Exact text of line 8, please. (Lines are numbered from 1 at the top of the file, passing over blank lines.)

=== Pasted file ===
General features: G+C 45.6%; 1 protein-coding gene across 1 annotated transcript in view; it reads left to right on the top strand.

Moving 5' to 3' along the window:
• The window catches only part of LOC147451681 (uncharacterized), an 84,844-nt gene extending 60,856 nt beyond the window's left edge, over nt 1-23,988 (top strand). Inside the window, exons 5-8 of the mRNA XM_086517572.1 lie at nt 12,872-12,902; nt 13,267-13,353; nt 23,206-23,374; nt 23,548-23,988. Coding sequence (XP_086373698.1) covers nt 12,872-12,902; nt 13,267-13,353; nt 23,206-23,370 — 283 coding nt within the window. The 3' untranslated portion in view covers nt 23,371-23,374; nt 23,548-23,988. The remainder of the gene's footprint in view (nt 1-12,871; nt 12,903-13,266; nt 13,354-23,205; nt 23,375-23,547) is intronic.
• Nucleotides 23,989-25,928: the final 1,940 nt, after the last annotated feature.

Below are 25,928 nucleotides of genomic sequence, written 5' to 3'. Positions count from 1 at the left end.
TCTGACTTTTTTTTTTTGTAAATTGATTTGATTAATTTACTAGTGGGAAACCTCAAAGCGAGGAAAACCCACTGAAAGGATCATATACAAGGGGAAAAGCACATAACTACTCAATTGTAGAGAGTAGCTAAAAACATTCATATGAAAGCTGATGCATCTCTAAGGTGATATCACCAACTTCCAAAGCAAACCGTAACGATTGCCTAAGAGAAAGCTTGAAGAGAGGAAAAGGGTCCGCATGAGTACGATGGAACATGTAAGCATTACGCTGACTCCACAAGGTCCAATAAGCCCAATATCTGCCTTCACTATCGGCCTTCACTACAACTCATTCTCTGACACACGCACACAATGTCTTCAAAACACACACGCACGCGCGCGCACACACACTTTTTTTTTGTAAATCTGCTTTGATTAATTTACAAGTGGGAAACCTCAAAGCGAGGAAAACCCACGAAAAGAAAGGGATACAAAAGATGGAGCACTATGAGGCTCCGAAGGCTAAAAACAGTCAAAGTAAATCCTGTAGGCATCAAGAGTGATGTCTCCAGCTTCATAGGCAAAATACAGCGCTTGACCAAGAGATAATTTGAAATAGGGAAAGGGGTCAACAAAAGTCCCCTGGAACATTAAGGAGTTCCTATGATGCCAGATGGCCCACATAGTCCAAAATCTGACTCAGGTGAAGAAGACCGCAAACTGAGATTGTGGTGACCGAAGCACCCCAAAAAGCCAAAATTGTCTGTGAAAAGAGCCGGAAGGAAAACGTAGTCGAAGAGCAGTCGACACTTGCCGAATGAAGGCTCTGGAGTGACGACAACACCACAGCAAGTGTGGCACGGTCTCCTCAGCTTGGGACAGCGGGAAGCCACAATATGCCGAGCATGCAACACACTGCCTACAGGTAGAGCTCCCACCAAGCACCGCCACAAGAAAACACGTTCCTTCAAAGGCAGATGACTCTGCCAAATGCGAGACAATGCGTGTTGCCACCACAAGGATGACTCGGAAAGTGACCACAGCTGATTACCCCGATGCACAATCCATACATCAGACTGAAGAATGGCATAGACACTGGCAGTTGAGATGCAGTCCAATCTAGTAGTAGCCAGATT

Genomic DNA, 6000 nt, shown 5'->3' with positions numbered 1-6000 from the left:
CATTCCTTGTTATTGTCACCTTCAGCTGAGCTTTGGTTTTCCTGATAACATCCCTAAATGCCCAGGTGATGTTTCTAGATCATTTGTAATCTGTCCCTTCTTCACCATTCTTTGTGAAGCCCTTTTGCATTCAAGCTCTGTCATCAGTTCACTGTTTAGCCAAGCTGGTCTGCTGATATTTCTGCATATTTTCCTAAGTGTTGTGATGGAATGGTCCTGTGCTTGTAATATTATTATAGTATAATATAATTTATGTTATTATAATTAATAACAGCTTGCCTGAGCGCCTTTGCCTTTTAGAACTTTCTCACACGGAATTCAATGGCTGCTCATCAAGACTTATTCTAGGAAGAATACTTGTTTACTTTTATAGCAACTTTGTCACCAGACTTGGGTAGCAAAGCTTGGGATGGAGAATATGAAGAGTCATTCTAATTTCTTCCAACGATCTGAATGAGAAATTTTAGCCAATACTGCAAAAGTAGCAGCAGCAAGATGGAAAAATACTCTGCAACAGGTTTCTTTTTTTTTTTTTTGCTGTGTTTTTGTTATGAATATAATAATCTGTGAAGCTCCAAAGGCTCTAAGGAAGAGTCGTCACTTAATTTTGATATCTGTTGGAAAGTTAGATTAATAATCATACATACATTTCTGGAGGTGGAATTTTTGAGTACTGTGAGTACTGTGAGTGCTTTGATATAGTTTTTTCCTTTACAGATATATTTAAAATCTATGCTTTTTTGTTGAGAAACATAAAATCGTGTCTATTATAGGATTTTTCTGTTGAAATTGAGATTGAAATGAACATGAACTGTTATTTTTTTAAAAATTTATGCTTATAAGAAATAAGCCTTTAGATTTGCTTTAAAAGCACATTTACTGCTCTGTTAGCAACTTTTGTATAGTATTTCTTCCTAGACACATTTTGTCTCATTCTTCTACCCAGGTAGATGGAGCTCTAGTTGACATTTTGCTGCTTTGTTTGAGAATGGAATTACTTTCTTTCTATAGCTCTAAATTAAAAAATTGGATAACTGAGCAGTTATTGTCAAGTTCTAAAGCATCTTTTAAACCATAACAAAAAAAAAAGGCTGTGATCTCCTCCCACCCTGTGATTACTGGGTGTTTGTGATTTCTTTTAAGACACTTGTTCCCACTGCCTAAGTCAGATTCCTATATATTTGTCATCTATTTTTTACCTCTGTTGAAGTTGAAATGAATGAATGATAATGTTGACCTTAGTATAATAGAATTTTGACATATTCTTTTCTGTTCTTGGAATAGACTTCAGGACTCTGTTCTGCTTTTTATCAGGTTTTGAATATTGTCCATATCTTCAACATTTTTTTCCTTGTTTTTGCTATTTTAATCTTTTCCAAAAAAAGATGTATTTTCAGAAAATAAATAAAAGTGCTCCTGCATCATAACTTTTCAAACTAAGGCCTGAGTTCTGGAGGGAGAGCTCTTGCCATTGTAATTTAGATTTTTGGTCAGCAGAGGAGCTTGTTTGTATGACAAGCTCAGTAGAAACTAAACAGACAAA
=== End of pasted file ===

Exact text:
CATTCCTTGTTATTGTCACCTTCAGCTGAGCTTTGGTTTTCCTGATAACATCCCTAAATGCCCAGGTGATGTTTCTAGATCATTTGTAATCTGTCCCTTCTTCACCATTCTTTGTGAAGCCCTTTTGCATTCAAGCTCTGTCATCAGTTCACTGTTTAGCCAAGCTGGTCTGCTGATATTTCTGCATATTTTCCTAAGTGTTGTGATGGAATGGTCCTGTGCTTGTAATATTATTATAGTATAATATAATTTATGTTATTATAATTAATAACAGCTTGCCTGAGCGCCTTTGCCTTTTAGAACTTTCTCACACGGAATTCAATGGCTGCTCATCAAGACTTATTCTAGGAAGAATACTTGTTTACTTTTATAGCAACTTTGTCACCAGACTTGGGTAGCAAAGCTTGGGATGGAGAATATGAAGAGTCATTCTAATTTCTTCCAACGATCTGAATGAGAAATTTTAGCCAATACTGCAAAAGTAGCAGCAGCAAGATGGAAAAATACTCTGCAACAGGTTTCTTTTTTTTTTTTTTGCTGTGTTTTTGTTATGAATATAATAATCTGTGAAGCTCCAAAGGCTCTAAGGAAGAGTCGTCACTTAATTTTGATATCTGTTGGAAAGTTAGATTAATAATCATACATACATTTCTGGAGGTGGAATTTTTGAGTACTGTGAGTACTGTGAGTGCTTTGATATAGTTTTTTCCTTTACAGATATATTTAAAATCTATGCTTTTTTGTTGAGAAACATAAAATCGTGTCTATTATAGGATTTTTCTGTTGAAATTGAGATTGAAATGAACATGAACTGTTATTTTTTTAAAAATTTATGCTTATAAGAAATAAGCCTTTAGATTTGCTTTAAAAGCACATTTACTGCTCTGTTAGCAACTTTTGTATAGTATTTCTTCCTAGACACATTTTGTCTCATTCTTCTACCCAGGTAGATGGAGCTCTAGTTGACATTTTGCTGCTTTGTTTGAGAATGGAATTACTTTCTTTCTATAGCTCTAAATTAAAAAATTGGATAACTGAGCAGTTATTGTCAAGTTCTAAAGCATCTTTTAAACCATAACAAAAAAAAAAGGCTGTGATCTCCTCCCACCCTGTGATTACTGGGTGTTTGTGATTTCTTTTAAGACACTTGTTCCCACTGCCTAAGTCAGATTCCTATATATTTGTCATCTATTTTTTACCTCTGTTGAAGTTGAAATGAATGAATGATAATGTTGACCTTAGTATAATAGAATTTTGACATATTCTTTTCTGTTCTTGGAATAGACTTCAGGACTCTGTTCTGCTTTTTATCAGGTTTTGAATATTGTCCATATCTTCAACATTTTTTTCCTTGTTTTTGCTATTTTAATCTTTTCCAAAAAAAGATGTATTTTCAGAAAATAAATAAAAGTGCTCCTGCATCATAACTTTTCAAACTAAGGCCTGAGTTCTGGAGGGAGAGCTCTTGCCATTGTAATTTAGATTTTTGGTCAGCAGAGGAGCTTGTTTGTATGACAAGCTCAGTAGAAACTAAACAGACAAA